Not surprisingly I suppose, they loved The Bar Method and thought CrossFit was horrifyingly dangerous. Of The Bar Method, Jordan said:

“I think it’s a great thing. It was founded here in San Francisco. It’s so huge in San Francisco. It’s the high-end in terms of calorie-burning moves. It’s well known as being a fat buster…You talk to someone who has done a bar method and their butt is so sore…”

Sigh. Of CrossFit, they had the following to say:

Stevens:…CrossFit is definitely reigniting the idea of group exercise with the younger generation in a more jockish, less aerobic-y way with a regimen that offers a changing mix of weight lifting, aerobic exercise and body weight exercises. But these workouts are based on highly athletic and competitive exercise routines and not for the faint of heart or joint compromised. It’s great for the already fit who want to be the fittest they can be. Jordan: Chriropractors say they have more patients now with CrossFit injuries. The workout is notorious for people doing too much too soon. Low back and disk injuries. The overhead presses and deadlifts are too competitive.

Double sigh. How can something be less aerobic-y but still have aerobic exercise? Not for the joint compromised? What does that even mean? And how many people who are joint compromised got joint compromised because they didn’t do any multi joint, functional exercise for 20 years or so? If CrossFit is only great for those who are already fit, how did Caitlyn from CrossFit Incendia do so well? What about Sue who couldn’t walk up 13 stairs without being out of breath? These people weren’t extremely fit athletes. They were people who were tired of being weak. They were tired of the dieting yo-yo. They didn’t care about being the fittest they could be, they wanted help and through CrossFit found a purpose.

The quote from Jordan is just vitriolic and misguided. This is our friend who loved that The Bar Method made people’s butt sore. Deadlifts are too competitive? That doesn’t even make sense. Her offhand remarks about low back and disk injuries show no understanding of basic coaching and scaling not to mention deadlifts are the very type of exercise that prevent those injuries. How many people have hurt their back because of deadlifts versus picking up their kid the wrong way?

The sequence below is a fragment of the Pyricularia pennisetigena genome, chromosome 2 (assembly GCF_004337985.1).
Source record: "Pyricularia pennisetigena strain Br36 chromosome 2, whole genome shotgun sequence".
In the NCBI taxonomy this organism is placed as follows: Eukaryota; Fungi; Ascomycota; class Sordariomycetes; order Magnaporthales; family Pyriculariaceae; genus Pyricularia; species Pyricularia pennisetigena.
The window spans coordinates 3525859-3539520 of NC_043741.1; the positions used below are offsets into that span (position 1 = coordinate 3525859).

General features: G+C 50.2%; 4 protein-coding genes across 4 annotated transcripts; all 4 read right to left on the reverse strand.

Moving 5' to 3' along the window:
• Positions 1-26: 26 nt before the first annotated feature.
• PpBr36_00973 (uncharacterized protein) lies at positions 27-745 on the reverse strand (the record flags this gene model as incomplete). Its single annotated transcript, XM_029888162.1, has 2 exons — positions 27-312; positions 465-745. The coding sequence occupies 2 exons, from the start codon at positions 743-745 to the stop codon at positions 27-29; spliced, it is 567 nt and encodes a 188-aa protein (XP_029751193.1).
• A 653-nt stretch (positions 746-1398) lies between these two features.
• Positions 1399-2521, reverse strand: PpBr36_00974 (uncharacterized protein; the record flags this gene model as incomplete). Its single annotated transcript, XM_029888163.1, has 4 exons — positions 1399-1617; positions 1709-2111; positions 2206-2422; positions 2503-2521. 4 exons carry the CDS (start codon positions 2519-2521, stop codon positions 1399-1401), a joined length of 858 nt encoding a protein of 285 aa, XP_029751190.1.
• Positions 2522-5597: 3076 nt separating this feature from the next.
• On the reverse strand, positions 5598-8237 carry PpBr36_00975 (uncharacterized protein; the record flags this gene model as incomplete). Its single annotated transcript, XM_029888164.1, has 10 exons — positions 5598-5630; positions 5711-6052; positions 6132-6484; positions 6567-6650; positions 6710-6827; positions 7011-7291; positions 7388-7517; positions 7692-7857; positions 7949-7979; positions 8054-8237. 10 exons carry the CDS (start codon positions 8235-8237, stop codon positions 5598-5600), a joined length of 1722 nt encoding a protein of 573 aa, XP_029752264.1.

The exercises in CrossFit transfer directly to life. Increase your ability to squat and you’re more likely to be able to bend down and pick something up without throwing out your back. Pick up heavy weights off the ground and you won’t get a disk injury getting the Christmas decorations out of the attic.

I’m not out to bash other exercise programs and most people in CrossFit aren’t either. Greg Glassman famously says that any exercise is better than no exercise. It’s amazing how many other fitness programs and so called fitness experts bash CrossFit though when it’s not too much to assume that any proficient CrossFitter is going to be healthier and more fit than a similar participant in most other exercise programs. I could walk into a Bar Method class tomorrow and hold my own. Would I get a good workout? Sure. Would I be sore? Maybe. But I could hold my own. My guess is that 90% of people from that program or any other couldn’t do the same in CrossFit. CrossFit prepares you for the unknown and the unknowable through constantly varied functional movements at high intensity. Nothing else does so in as an efficient manner.

And I guess that’s my rant for the week. Games prep continues apace. Diet has been pretty good though gluten free tortilla chips are currently a problem. Good salsa makes them a bigger problem. Tomorrow will probably be a lifting day since I skipped yesterday. Haven’t even done snatches recently and given their prominence in the Games the last few years, I probably need to start focusing on them.